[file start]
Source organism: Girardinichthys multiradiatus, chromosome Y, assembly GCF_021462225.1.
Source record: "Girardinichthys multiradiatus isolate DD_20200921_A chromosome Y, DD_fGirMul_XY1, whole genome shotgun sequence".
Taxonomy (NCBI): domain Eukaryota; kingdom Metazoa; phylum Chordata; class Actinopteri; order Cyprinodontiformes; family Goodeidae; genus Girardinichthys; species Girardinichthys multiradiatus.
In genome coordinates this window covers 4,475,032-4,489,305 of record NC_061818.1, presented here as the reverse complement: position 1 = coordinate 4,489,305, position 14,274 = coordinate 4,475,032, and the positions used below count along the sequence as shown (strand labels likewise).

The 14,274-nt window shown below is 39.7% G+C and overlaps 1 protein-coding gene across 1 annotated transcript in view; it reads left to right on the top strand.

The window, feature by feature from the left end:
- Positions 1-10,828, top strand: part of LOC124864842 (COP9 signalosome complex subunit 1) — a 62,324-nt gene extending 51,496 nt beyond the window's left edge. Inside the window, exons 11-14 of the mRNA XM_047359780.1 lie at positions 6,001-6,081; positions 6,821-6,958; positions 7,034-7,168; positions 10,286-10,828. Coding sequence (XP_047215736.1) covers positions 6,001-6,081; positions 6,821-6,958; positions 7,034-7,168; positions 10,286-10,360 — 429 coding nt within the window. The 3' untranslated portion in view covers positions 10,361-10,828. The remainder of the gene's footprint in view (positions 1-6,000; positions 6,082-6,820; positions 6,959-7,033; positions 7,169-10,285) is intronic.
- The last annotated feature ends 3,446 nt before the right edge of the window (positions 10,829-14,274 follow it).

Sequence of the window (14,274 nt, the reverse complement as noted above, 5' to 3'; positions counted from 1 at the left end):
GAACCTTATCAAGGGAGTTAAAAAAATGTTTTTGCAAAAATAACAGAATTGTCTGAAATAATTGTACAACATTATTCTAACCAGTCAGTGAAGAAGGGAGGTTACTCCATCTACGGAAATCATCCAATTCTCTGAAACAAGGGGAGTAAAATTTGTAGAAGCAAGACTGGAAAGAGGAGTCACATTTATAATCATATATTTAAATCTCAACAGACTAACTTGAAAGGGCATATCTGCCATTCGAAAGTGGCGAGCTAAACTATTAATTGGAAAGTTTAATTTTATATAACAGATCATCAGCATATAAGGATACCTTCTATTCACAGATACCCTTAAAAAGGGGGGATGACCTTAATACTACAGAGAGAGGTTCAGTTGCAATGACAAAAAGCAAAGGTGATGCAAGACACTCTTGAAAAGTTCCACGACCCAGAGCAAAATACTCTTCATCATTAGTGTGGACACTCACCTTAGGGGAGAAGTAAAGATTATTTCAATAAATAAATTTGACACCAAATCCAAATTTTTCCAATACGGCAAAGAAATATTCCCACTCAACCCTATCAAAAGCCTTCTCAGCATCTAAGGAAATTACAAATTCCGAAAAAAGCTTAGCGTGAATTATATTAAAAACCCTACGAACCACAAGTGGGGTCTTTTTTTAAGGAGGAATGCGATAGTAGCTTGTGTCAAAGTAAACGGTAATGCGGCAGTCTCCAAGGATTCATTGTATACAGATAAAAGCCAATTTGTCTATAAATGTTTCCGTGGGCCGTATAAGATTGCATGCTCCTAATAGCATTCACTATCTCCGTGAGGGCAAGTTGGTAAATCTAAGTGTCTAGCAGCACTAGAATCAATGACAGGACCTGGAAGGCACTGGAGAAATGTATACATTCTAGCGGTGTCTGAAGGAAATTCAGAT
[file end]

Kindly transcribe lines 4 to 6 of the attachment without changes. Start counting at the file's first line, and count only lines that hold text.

In genome coordinates this window covers 4,475,032-4,489,305 of record NC_061818.1, presented here as the reverse complement: position 1 = coordinate 4,489,305, position 14,274 = coordinate 4,475,032, and the positions used below count along the sequence as shown (strand labels likewise).

The 14,274-nt window shown below is 39.7% G+C and overlaps 1 protein-coding gene across 1 annotated transcript in view; it reads left to right on the top strand.

The window, feature by feature from the left end: